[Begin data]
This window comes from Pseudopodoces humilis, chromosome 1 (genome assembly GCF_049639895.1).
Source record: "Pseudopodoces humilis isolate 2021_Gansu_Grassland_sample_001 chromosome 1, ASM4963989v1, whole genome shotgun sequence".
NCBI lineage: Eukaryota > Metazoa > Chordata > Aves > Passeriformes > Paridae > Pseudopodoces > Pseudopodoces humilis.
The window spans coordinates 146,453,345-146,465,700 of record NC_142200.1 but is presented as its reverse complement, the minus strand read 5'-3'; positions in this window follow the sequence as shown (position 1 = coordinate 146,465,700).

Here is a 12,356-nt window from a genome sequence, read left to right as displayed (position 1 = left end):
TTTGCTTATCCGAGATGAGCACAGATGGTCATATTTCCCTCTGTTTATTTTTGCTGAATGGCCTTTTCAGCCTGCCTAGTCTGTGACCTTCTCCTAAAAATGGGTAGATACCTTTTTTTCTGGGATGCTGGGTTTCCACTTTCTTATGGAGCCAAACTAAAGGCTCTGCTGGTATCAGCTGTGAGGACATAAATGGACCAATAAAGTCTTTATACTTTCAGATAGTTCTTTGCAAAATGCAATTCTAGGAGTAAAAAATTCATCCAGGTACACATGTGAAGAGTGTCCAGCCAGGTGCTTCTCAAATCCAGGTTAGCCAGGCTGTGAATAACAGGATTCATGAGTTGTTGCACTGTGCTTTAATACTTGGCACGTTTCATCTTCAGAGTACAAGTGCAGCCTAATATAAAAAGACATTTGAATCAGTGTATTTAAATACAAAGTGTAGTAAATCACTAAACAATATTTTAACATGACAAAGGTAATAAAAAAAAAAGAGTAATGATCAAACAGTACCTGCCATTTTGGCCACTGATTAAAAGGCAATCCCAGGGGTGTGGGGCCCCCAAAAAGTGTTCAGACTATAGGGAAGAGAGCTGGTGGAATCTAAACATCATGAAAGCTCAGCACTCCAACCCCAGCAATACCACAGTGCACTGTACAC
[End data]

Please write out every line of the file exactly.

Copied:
This window comes from Pseudopodoces humilis, chromosome 1 (genome assembly GCF_049639895.1).
Source record: "Pseudopodoces humilis isolate 2021_Gansu_Grassland_sample_001 chromosome 1, ASM4963989v1, whole genome shotgun sequence".
NCBI lineage: Eukaryota > Metazoa > Chordata > Aves > Passeriformes > Paridae > Pseudopodoces > Pseudopodoces humilis.
The window spans coordinates 146,453,345-146,465,700 of record NC_142200.1 but is presented as its reverse complement, the minus strand read 5'-3'; positions in this window follow the sequence as shown (position 1 = coordinate 146,465,700).

Here is a 12,356-nt window from a genome sequence, read left to right as displayed (position 1 = left end):
TTTGCTTATCCGAGATGAGCACAGATGGTCATATTTCCCTCTGTTTATTTTTGCTGAATGGCCTTTTCAGCCTGCCTAGTCTGTGACCTTCTCCTAAAAATGGGTAGATACCTTTTTTTCTGGGATGCTGGGTTTCCACTTTCTTATGGAGCCAAACTAAAGGCTCTGCTGGTATCAGCTGTGAGGACATAAATGGACCAATAAAGTCTTTATACTTTCAGATAGTTCTTTGCAAAATGCAATTCTAGGAGTAAAAAATTCATCCAGGTACACATGTGAAGAGTGTCCAGCCAGGTGCTTCTCAAATCCAGGTTAGCCAGGCTGTGAATAACAGGATTCATGAGTTGTTGCACTGTGCTTTAATACTTGGCACGTTTCATCTTCAGAGTACAAGTGCAGCCTAATATAAAAAGACATTTGAATCAGTGTATTTAAATACAAAGTGTAGTAAATCACTAAACAATATTTTAACATGACAAAGGTAATAAAAAAAAAAGAGTAATGATCAAACAGTACCTGCCATTTTGGCCACTGATTAAAAGGCAATCCCAGGGGTGTGGGGCCCCCAAAAAGTGTTCAGACTATAGGGAAGAGAGCTGGTGGAATCTAAACATCATGAAAGCTCAGCACTCCAACCCCAGCAATACCACAGTGCACTGTACAC